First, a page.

Up against emerging but intensifying competition from Android, RIM and Windows 7 tablets, FileMaker, a wholly-owned subsidiary of Apple, Wednesday is rolling out FileMaker Go 1.2, a new update to mobile database software that is already helping to strengthen the iPad’s current lead in the business tablets arena.
FileMaker Go 1.2 is a key ingredient in Apple’s strategy to move the iPad beyond mere “information display” uses such as showing X-rays to patients and photos of real estate to prospective home buyers, contended Ryan Rosenberg, VP of marketing and services for FileMaker, in a briefing for TabletPCReview on a New York City press tour.
Small businesses and enterprises have already used earlier editions of Apple’s software to let their employees access, search and update customer and decision-making information from their mobile devices, whether this data is stored directly on the iPad or iPhone, on a Windows- or MacOS-based PC, or on a back-end SQL server.
FileMaker Go 1.2 – a product available in separate editions for iPad and iPhones — adds three new capabilities aimed at furthering Apple’s mobile business strategy: on-the-go signature capture; printouts through Apple’s AirPrint technology; and the ability to both view and update pie, line, bar and area charts on a mobile gadget, for apps ranging from inventory control and project management to medical records administration and beyond.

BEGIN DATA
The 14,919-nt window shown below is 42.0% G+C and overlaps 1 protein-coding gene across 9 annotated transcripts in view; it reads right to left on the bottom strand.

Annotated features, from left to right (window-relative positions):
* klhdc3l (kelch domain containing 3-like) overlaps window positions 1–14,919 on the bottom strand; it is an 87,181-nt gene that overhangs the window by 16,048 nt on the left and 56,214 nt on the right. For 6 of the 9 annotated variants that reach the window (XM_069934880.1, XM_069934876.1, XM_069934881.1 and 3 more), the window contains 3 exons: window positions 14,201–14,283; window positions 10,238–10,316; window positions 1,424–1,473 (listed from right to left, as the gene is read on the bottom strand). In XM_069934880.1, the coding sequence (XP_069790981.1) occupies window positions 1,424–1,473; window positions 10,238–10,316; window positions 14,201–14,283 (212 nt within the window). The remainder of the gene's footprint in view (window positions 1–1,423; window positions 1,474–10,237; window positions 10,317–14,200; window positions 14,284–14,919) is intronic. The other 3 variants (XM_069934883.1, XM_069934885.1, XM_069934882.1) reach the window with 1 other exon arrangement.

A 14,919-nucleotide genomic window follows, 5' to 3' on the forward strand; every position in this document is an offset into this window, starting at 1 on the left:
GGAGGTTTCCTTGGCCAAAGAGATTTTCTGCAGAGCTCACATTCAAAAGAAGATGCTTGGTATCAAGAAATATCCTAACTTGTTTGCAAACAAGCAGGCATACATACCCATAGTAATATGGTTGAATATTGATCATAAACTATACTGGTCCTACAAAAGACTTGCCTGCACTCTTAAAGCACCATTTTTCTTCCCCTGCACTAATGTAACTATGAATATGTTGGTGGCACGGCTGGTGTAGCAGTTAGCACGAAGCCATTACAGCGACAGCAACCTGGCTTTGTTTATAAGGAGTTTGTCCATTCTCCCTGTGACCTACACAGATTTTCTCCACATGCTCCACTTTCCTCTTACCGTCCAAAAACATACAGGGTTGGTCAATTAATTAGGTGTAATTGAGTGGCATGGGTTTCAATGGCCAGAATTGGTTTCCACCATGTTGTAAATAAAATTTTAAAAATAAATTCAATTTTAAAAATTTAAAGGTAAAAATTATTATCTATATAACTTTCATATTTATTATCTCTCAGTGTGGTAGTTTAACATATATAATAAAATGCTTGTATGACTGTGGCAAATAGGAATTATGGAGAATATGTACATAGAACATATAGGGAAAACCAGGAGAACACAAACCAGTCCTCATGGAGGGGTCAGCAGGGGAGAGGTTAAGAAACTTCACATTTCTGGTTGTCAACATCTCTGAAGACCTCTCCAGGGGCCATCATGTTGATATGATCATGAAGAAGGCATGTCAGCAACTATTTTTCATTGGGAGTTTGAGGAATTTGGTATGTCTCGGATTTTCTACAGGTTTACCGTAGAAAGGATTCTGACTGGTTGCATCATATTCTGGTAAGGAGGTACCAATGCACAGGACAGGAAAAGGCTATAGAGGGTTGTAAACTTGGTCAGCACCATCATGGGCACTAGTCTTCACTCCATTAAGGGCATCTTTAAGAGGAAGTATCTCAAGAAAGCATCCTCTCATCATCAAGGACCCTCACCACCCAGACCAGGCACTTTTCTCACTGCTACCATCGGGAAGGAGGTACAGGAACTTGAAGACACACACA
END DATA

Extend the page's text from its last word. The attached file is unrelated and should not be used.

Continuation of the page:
Real Database Apps
Buttressing claims made by Apple brass in financial analyst calls and elsewhere, Rosenberg gave specific example of how iPads are already being implemented by businesses.
Pharmaceutical giant Merck & Co., for instance, has now used FileMaker Go to extend a company-created dictionary of some 5,000 pharmaceutical terms to salespeople outfitted with iPads and iPhones.
Acorn Rentals, a nationwide car rental agency in Australia, is using FileMarket Go in an interactive “clipboard replacement” app, he told me. Specifically, Acorn specializes in delivering rental cars to drivers involved in car accidents.
Acorn has long used FileMaker Pro – a software product for Windows and Mac PCs – to store customer information, insurance and car delivery details, and time-stamped file notes and documentation. Traditionally, field delivery agents working out of 250 offices throughout Australia filled out insurance reports on paper-based forms and then returned to the office to manually rekey the data. Now, though, the agents are inputting the information directly on to iPads. The iPad app also adds GPS location capabilities for figuring out how far a car delivery driver is from a waiting customer.
FileMaker Go is also getting use from much smaller companies — and from solo entrepreneurs — for storing, organizing, and sharing contacts, documents, and other information. For example, David Galson, a ski patrol veteran, has deployed FileMaker Go on iPhones to teach first responders about life-saving techniques.
Instant Info Updates
Information entered into a FileMaker Go mobile database app can be instantaneously synchronized to other iPads and iPhones running those apps, as well as to PCs and Macs operating FileMaker Pro software, FileMaker servers, and back-end Microsoft SQL Server, Oracle, and MySQL databases, Rosenberg said.
In a hands-on demo of an inventory app, the VP showed me how you can make a change on the iPad to the number of items in stock. The change will show up within seconds on both an iPhone and a MacBook, both in a numbers column and on a chart.
I also checked out the new signature capture feature in FileMaker Go 1.2 on an iPad. When I wrote my name in the signature “container field,” it reappeared right away on both of the other two devices on the table in the demo room.